It's probably important here to distinguish between Selenium, Selenium Webdriver, and Watir Webdriver.
Selenium by itself is more of a passive testing framework. For years, Watir enabled testing by "driving" (automating) the browser, so that you could actually interact with the page (click buttons, select from dropdowns, etc.).
In the meantime, Selenium was developing their Selenium Webdriver, which now does what Watir once did internally.
The decision (a questionable one, IMO) was made by the Watir lead developer to switch out the core webdriver to Watir webdriver. This allows some more flexibility than the old Watir (like the ability to go headless with Ghost), but at the same time it lost many of its important features (like the ability to examine the HTML response directly, which Selenium Webdriver team has long refused to do for misguided "philosophical" reasons).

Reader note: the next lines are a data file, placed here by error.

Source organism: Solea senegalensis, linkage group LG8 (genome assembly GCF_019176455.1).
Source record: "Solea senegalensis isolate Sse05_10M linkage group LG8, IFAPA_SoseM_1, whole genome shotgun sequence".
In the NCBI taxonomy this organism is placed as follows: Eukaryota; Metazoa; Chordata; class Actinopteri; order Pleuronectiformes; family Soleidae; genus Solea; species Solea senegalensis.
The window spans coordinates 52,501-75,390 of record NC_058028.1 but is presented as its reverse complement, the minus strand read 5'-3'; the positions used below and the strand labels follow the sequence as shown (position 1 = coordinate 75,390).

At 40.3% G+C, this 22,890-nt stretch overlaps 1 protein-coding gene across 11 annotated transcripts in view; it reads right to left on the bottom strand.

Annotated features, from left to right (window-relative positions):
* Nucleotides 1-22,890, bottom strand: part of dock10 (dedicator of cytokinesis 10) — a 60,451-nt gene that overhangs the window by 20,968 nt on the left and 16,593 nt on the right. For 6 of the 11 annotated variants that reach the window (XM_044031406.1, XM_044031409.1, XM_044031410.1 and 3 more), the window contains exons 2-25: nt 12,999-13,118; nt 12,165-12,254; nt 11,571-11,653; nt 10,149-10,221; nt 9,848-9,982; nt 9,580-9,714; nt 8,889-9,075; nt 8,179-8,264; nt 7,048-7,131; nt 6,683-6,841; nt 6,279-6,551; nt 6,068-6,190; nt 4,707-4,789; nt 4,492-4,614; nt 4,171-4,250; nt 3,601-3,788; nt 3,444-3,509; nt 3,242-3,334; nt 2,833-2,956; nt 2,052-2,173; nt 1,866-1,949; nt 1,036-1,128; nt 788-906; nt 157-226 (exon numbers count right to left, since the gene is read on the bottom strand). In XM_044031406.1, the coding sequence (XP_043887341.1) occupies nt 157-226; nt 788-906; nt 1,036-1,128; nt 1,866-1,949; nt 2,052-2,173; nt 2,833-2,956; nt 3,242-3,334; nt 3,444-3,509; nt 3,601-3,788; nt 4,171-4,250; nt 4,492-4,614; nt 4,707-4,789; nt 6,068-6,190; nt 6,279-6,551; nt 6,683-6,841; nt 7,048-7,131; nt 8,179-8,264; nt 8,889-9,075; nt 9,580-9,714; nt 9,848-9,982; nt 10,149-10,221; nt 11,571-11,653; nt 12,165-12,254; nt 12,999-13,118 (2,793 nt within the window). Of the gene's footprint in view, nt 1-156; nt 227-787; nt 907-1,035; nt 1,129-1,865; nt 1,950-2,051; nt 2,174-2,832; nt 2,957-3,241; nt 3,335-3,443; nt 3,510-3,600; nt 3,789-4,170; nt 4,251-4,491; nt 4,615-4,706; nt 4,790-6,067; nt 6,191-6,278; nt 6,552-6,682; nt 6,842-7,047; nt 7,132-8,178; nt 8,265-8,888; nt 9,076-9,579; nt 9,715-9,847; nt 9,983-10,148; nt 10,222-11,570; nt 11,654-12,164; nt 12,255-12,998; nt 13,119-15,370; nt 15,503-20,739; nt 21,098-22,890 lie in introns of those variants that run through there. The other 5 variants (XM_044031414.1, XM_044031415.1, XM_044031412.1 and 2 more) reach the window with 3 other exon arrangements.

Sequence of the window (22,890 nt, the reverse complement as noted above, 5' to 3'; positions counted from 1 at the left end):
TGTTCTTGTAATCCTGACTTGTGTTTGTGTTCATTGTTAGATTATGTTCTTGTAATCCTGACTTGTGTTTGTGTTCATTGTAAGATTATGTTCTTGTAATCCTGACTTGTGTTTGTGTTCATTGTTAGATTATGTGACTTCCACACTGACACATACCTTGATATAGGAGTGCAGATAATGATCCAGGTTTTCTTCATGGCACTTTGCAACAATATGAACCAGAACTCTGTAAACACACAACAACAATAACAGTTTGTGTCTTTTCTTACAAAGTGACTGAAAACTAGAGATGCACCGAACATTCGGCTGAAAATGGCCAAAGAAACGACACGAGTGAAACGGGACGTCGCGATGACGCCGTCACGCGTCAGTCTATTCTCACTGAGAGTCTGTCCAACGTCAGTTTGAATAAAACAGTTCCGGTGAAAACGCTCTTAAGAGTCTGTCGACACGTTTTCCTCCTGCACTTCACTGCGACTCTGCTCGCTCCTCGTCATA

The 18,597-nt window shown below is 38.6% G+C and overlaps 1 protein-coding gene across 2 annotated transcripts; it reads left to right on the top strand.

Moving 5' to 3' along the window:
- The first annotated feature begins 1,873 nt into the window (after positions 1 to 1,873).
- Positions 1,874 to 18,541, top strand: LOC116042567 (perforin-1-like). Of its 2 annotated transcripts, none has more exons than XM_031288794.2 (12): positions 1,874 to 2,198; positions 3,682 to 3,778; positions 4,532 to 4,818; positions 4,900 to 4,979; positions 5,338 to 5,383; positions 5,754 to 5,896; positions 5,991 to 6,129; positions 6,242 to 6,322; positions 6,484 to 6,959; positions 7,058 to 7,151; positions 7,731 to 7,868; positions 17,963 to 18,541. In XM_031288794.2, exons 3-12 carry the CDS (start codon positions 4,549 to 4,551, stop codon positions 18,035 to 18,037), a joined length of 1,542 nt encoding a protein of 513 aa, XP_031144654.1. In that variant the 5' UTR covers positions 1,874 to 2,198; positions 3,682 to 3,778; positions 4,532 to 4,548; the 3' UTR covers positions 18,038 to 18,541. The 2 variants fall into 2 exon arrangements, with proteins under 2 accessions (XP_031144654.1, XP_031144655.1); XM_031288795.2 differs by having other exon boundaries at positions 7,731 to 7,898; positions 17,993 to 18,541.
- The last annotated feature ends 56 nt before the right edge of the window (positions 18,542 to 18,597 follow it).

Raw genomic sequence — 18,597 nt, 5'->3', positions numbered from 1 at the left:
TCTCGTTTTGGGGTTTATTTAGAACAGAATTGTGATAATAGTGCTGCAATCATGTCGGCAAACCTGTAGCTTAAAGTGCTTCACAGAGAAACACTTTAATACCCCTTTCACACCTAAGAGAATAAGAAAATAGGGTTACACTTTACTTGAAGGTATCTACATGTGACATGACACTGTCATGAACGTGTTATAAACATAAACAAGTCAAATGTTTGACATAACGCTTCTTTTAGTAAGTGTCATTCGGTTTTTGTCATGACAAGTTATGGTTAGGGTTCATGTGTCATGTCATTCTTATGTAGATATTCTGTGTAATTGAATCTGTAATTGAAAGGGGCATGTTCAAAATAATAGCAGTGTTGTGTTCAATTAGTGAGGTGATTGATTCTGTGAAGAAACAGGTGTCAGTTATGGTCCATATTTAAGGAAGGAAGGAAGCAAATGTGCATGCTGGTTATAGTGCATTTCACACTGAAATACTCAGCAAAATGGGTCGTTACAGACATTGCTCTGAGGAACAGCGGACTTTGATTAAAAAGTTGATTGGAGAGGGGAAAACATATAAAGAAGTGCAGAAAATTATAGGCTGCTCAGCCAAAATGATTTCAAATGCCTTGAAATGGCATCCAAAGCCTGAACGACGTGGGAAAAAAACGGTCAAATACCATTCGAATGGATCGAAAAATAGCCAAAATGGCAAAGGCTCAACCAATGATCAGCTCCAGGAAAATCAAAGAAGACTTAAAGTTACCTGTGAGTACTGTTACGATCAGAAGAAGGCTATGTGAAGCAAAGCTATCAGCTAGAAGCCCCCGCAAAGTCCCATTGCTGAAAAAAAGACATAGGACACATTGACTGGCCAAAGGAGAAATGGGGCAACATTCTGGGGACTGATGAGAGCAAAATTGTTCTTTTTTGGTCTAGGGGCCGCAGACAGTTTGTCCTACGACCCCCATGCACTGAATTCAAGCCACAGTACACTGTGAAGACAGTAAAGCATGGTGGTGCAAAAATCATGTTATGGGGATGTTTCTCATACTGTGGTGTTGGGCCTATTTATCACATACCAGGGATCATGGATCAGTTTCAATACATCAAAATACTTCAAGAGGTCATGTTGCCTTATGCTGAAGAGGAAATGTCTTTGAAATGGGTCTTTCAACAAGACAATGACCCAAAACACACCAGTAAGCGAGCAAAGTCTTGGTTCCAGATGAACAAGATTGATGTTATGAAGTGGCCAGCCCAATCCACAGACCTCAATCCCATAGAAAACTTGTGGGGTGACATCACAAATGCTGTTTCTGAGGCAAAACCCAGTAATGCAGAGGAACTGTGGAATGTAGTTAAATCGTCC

So, after that background: while Selenium testing framework has been around longer, Watir was the original "webdriver" which allowed your code to automate pages by interacting with the page as though you were sitting at the keyboard. Selenium has caught up a lot in that regard with its Selenium Webdriver (which again is separate from the Selenium IDE), and Watir now (unfortunately) utilizes that webdriver within "Watir Webdriver", which is essentially a Ruby wrapper.
There used to be more difference than just "Ruby or something else". Incorporating Selenium Webdriver relieved some pressure on development of the "driver core" for Watir, at the expense of some the former superior functionality of Watir.
Short answer: not much difference in capability these days.